passing by (Figure 6).
Unfortunately their improvised explosive device turns out to be a
dud, allowing the unwitting man a safe passage. Disappointed, the
children gather around their makeshift weapon when it suddenly goes
off and turns the pranksters into the butts of their own joke. Just as
surprising as the dung explosion, a sharp call of Cut! interrupts the
comic scene of childs play. The entire sequence is, in fact, a film within
a filmthe nonphotographable now doubly double-photographed
and childs play is not play but work after all (Figure 7).
It turns out that Feng and company is a production crew filming a
laundry detergent commercial. To make matters worseor, better
the perfectly shaped cowpie is in fact made of flour, a fake produced
for the sake of realistic effects. Running out of flour to make another

Figure 6 Play While You Play, Hou Hsiao- Hsien, 1981.


96 Taiwan Cinema

Figure 7 Play While You Play, Hou Hsiao- Hsien, 1981.

perfect dung, the frustrated director asks the prop master to find
the real stuff, which in turn occasions a comic scene when the reluc-
tant production team member chases after and pleads with a cow,
aiming a bucket at its rear. Play, scatological or otherwise, is thus
transformed into work, and playfulness into a commodity for con-
sumption, thereby self-reflexively unraveling previous realist films
concealment of artifice. One may say, therefore, the playful opening
of Play While You Play exposes that aestheticsstyle, artifice, film,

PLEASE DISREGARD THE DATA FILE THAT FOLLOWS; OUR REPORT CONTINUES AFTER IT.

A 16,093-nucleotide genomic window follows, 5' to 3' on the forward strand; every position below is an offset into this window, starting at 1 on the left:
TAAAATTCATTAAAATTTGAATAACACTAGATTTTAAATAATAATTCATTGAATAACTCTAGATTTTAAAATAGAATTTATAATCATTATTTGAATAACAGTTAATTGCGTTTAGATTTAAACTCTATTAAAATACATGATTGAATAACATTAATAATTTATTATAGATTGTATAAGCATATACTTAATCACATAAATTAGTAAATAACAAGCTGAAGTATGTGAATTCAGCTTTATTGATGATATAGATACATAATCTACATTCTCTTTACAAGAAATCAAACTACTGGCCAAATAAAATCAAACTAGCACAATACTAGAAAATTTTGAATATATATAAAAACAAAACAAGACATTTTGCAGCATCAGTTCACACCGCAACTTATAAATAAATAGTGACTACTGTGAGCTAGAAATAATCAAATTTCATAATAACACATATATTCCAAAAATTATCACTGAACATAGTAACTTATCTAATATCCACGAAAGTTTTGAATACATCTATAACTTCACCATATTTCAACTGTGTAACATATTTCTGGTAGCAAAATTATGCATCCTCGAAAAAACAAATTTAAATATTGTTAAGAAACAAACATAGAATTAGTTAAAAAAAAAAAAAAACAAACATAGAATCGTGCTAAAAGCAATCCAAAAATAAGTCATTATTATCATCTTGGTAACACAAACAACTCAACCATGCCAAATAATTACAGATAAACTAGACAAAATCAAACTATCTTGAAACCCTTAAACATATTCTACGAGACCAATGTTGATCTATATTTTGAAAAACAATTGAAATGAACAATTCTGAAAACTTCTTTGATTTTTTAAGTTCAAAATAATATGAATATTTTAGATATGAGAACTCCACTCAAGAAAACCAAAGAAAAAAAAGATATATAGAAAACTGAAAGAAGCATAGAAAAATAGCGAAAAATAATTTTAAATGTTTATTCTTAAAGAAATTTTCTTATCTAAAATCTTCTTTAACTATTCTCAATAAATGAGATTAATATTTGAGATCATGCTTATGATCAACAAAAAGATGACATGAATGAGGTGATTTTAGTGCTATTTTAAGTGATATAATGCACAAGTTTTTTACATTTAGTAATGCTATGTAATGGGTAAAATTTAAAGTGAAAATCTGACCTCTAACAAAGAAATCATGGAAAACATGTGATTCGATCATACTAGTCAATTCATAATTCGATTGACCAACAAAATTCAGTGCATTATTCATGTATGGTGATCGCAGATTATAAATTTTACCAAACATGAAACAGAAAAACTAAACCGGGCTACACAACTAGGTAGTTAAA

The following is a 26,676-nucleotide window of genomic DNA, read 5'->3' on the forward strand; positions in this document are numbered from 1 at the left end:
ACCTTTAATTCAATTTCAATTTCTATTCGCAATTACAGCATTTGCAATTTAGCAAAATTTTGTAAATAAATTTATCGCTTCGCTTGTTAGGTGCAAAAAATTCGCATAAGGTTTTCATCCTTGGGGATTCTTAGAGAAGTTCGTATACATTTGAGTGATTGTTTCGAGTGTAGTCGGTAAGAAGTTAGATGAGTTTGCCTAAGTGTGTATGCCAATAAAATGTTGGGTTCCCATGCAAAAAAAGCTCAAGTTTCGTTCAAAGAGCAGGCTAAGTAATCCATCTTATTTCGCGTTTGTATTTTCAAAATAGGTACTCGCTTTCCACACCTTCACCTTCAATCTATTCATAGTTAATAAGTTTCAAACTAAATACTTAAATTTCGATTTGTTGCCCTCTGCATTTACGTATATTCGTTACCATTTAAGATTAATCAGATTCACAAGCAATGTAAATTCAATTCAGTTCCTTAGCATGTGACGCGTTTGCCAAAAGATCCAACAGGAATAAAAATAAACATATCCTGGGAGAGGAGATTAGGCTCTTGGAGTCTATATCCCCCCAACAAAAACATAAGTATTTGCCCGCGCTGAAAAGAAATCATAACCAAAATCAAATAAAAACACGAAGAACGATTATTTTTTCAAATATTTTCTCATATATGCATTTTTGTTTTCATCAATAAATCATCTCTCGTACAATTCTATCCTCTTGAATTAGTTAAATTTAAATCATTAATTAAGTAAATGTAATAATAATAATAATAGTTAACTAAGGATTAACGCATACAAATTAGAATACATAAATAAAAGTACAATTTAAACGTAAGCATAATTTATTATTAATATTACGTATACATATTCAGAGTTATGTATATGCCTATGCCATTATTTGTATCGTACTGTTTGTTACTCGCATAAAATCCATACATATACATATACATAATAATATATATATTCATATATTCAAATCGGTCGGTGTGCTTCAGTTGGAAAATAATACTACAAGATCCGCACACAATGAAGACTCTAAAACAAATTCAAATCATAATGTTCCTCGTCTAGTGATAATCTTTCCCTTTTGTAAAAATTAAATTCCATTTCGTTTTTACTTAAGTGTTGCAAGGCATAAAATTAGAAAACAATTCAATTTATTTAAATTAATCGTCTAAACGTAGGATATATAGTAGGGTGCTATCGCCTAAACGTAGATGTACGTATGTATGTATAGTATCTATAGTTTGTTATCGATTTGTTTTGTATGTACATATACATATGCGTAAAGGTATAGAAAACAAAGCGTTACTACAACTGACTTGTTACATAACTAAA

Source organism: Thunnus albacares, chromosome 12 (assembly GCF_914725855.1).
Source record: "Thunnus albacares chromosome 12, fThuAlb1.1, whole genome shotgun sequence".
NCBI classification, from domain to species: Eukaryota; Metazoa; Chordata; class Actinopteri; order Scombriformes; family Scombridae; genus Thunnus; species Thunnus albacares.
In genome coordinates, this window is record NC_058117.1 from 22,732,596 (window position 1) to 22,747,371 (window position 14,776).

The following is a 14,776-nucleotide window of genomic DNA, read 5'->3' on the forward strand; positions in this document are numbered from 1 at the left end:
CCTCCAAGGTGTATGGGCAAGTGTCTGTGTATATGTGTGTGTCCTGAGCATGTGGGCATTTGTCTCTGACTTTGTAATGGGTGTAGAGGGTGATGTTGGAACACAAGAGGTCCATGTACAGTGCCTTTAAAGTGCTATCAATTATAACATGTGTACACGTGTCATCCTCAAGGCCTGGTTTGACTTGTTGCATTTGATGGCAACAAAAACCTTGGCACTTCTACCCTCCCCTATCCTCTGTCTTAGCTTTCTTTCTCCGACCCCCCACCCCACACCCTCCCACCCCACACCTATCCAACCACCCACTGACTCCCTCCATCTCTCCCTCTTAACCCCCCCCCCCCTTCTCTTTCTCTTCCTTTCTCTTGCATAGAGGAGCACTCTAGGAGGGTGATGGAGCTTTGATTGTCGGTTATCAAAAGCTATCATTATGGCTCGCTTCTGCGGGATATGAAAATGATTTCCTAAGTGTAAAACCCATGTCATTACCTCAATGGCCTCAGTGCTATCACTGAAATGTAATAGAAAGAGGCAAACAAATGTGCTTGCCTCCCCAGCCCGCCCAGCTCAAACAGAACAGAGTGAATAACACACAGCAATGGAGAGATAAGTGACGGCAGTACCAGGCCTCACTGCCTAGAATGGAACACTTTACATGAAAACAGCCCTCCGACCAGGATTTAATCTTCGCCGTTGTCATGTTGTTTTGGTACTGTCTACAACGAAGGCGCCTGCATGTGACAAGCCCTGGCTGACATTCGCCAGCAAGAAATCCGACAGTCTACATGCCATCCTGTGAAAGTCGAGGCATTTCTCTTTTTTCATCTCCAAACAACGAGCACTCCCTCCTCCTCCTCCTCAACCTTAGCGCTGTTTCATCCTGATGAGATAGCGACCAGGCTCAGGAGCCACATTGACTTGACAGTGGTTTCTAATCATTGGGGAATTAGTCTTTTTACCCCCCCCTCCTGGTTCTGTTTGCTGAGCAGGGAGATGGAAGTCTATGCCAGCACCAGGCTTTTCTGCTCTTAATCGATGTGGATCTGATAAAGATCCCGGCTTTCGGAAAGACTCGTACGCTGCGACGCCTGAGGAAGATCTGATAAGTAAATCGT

and filmmakingto be the real stuff of cinematic realism; the cinema
is not the reality captured and presented, but rather, always and first
and foremost, representation through and through.
Film style is a key element which would eventually take center
stage as soon as the New Taiwan Cinema movement commenced.
Critics often comment on Hous exquisite use of long takes. Udden,
too, notes the prominence of childs play in Hous early films as the
result of the directors conscious effort to enhance the child actors
performance by allowing them to improvise; that is, to do their work
by playing. This practice results, Udden continues, first directly in the
necessity of longer takes and then indirectly in Hous other privileged
stylistic choices in his later films.9 That granted, I nevertheless see
far greater implications in the turn toward an aesthetics driven by
the relentless desire to document not only what unfolds in front of
Hou Hsiao-Hsien before Hou Hsiao-Hsien 97

the camera with as little human intervention as possible, but also by


doing so through a substantial period of time and at a considerable
distance. Recall here how Healthy Realism works so painstakingly
to present a narrative embedded within the nation-building project.
The more Taiwan cinema tries to capture the present political and
cultural reality, most clearly in policy films in the 1970s, the more the